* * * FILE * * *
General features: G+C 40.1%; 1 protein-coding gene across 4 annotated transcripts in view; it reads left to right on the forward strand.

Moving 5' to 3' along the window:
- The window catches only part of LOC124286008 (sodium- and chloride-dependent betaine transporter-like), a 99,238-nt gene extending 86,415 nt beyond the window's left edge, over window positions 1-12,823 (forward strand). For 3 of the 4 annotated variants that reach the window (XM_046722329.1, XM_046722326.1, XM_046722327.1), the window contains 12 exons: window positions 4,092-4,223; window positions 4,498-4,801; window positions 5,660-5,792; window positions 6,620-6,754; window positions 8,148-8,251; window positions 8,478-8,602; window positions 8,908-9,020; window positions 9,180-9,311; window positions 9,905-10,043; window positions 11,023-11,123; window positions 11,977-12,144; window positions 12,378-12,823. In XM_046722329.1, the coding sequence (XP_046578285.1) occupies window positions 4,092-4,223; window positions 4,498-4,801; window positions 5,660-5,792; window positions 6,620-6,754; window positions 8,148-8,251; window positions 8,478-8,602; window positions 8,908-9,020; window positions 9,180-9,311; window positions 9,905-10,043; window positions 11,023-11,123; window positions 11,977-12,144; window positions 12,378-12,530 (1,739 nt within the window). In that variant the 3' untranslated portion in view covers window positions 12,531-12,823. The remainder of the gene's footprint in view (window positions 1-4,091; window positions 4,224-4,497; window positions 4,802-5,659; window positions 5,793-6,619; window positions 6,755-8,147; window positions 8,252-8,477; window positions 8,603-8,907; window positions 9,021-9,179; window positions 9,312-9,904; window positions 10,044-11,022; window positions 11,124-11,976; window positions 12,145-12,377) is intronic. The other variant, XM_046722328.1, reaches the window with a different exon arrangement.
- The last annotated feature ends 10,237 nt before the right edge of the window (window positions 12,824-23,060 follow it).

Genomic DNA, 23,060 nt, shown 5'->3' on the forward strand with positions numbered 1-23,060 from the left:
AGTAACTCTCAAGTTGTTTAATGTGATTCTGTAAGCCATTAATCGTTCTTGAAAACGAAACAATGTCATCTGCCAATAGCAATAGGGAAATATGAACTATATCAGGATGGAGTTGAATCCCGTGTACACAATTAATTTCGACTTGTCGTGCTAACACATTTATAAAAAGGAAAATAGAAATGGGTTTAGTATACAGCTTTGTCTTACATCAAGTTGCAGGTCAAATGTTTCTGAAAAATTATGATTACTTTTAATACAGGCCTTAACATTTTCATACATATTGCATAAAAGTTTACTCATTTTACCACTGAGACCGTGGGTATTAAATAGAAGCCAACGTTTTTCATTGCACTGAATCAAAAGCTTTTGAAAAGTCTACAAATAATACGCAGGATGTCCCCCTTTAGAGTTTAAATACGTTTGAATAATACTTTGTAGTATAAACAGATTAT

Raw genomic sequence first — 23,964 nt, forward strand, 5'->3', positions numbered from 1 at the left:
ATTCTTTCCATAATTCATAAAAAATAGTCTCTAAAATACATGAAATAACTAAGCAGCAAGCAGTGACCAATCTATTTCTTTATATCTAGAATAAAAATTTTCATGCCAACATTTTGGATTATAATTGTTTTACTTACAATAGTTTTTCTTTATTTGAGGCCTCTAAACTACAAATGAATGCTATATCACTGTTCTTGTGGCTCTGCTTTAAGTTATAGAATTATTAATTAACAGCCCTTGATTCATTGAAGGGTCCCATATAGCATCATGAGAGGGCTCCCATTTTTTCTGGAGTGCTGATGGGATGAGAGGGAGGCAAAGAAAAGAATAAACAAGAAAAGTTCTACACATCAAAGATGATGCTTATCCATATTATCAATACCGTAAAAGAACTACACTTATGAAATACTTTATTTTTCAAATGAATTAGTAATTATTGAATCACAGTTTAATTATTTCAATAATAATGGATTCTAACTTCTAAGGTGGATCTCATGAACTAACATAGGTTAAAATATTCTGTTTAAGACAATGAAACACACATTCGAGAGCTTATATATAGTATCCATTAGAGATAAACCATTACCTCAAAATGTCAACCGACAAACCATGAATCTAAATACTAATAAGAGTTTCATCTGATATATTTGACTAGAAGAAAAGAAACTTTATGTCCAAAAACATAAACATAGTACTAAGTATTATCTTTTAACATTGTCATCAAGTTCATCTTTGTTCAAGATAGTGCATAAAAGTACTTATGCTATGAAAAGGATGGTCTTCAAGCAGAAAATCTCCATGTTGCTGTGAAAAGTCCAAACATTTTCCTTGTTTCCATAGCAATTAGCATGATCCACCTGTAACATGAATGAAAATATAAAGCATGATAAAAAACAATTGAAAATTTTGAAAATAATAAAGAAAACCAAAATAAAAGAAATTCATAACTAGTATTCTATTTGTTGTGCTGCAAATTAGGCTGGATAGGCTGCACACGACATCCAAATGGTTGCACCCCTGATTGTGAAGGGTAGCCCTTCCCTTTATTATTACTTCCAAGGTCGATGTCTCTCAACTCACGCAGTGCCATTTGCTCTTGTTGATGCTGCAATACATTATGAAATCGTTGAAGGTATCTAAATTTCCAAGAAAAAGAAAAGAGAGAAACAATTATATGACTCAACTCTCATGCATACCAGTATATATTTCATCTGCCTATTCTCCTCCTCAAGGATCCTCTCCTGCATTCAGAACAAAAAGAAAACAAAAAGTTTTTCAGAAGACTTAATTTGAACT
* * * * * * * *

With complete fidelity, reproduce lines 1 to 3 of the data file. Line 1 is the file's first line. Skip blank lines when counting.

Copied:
General features: G+C 40.1%; 1 protein-coding gene across 4 annotated transcripts in view; it reads left to right on the forward strand.

Moving 5' to 3' along the window:
- The window catches only part of LOC124286008 (sodium- and chloride-dependent betaine transporter-like), a 99,238-nt gene extending 86,415 nt beyond the window's left edge, over window positions 1-12,823 (forward strand). For 3 of the 4 annotated variants that reach the window (XM_046722329.1, XM_046722326.1, XM_046722327.1), the window contains 12 exons: window positions 4,092-4,223; window positions 4,498-4,801; window positions 5,660-5,792; window positions 6,620-6,754; window positions 8,148-8,251; window positions 8,478-8,602; window positions 8,908-9,020; window positions 9,180-9,311; window positions 9,905-10,043; window positions 11,023-11,123; window positions 11,977-12,144; window positions 12,378-12,823. In XM_046722329.1, the coding sequence (XP_046578285.1) occupies window positions 4,092-4,223; window positions 4,498-4,801; window positions 5,660-5,792; window positions 6,620-6,754; window positions 8,148-8,251; window positions 8,478-8,602; window positions 8,908-9,020; window positions 9,180-9,311; window positions 9,905-10,043; window positions 11,023-11,123; window positions 11,977-12,144; window positions 12,378-12,530 (1,739 nt within the window). In that variant the 3' untranslated portion in view covers window positions 12,531-12,823. The remainder of the gene's footprint in view (window positions 1-4,091; window positions 4,224-4,497; window positions 4,802-5,659; window positions 5,793-6,619; window positions 6,755-8,147; window positions 8,252-8,477; window positions 8,603-8,907; window positions 9,021-9,179; window positions 9,312-9,904; window positions 10,044-11,022; window positions 11,124-11,976; window positions 12,145-12,377) is intronic. The other variant, XM_046722328.1, reaches the window with a different exon arrangement.